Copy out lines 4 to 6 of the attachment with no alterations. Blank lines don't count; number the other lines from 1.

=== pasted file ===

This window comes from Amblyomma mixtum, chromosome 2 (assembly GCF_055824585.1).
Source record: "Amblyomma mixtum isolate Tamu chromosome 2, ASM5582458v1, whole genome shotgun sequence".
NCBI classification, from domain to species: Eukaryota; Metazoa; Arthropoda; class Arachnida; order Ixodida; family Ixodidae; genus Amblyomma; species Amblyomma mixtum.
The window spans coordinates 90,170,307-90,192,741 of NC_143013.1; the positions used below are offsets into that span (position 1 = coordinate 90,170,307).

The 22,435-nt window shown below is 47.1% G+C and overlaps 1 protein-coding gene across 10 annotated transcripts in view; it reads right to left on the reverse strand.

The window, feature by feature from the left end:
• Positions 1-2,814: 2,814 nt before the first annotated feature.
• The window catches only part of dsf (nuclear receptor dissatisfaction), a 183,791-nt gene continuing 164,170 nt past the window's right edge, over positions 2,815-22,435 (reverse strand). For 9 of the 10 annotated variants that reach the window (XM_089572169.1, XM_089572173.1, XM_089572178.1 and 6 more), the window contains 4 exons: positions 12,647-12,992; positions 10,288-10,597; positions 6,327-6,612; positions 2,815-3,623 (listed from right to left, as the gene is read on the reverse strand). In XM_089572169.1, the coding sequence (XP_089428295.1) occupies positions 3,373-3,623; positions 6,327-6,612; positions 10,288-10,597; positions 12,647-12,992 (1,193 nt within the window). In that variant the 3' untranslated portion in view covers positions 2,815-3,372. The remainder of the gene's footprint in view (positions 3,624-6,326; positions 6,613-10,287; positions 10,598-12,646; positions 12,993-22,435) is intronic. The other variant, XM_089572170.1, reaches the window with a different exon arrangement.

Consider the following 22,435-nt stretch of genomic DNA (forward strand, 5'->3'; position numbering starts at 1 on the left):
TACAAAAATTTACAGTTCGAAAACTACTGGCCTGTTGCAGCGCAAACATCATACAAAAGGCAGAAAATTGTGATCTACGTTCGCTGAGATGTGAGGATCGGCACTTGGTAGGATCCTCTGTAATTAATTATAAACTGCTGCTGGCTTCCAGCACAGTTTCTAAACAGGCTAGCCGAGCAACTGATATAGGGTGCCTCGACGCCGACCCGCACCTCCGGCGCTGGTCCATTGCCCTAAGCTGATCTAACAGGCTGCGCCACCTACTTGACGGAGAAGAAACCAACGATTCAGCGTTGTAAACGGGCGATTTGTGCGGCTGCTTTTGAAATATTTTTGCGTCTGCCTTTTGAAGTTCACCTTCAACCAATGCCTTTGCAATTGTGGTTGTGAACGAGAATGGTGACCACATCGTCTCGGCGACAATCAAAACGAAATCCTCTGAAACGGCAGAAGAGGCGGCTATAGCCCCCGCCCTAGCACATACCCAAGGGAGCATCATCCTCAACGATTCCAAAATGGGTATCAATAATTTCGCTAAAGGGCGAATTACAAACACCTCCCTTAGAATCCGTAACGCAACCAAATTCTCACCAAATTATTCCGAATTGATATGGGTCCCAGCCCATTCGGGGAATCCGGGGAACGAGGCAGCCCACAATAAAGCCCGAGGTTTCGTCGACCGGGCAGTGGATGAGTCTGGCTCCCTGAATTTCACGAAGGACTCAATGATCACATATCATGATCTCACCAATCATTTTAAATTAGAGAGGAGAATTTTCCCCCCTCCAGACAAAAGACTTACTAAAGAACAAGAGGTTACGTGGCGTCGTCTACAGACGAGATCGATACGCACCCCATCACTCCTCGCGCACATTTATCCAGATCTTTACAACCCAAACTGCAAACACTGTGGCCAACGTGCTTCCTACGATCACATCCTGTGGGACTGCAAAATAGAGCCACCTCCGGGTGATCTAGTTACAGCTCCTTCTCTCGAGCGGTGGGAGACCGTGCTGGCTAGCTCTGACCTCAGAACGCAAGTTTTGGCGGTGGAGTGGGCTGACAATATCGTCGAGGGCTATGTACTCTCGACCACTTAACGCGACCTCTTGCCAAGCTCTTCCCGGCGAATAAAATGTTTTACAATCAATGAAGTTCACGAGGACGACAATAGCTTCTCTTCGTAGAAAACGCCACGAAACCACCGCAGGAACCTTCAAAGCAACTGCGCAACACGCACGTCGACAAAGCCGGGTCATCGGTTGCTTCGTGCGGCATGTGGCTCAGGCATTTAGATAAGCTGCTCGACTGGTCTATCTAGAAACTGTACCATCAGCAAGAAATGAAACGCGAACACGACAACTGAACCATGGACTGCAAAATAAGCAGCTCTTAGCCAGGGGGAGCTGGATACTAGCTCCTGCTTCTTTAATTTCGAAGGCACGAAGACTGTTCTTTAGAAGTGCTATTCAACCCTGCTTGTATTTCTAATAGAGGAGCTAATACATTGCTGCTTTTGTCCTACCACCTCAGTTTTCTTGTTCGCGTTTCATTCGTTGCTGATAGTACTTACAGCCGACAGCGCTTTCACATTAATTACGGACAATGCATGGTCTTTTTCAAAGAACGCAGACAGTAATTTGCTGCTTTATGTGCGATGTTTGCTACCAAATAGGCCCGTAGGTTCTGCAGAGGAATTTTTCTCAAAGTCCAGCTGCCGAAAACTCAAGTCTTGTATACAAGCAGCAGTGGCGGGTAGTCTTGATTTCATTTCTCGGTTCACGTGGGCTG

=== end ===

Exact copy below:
The window spans coordinates 90,170,307-90,192,741 of NC_143013.1; the positions used below are offsets into that span (position 1 = coordinate 90,170,307).

The 22,435-nt window shown below is 47.1% G+C and overlaps 1 protein-coding gene across 10 annotated transcripts in view; it reads right to left on the reverse strand.

The window, feature by feature from the left end: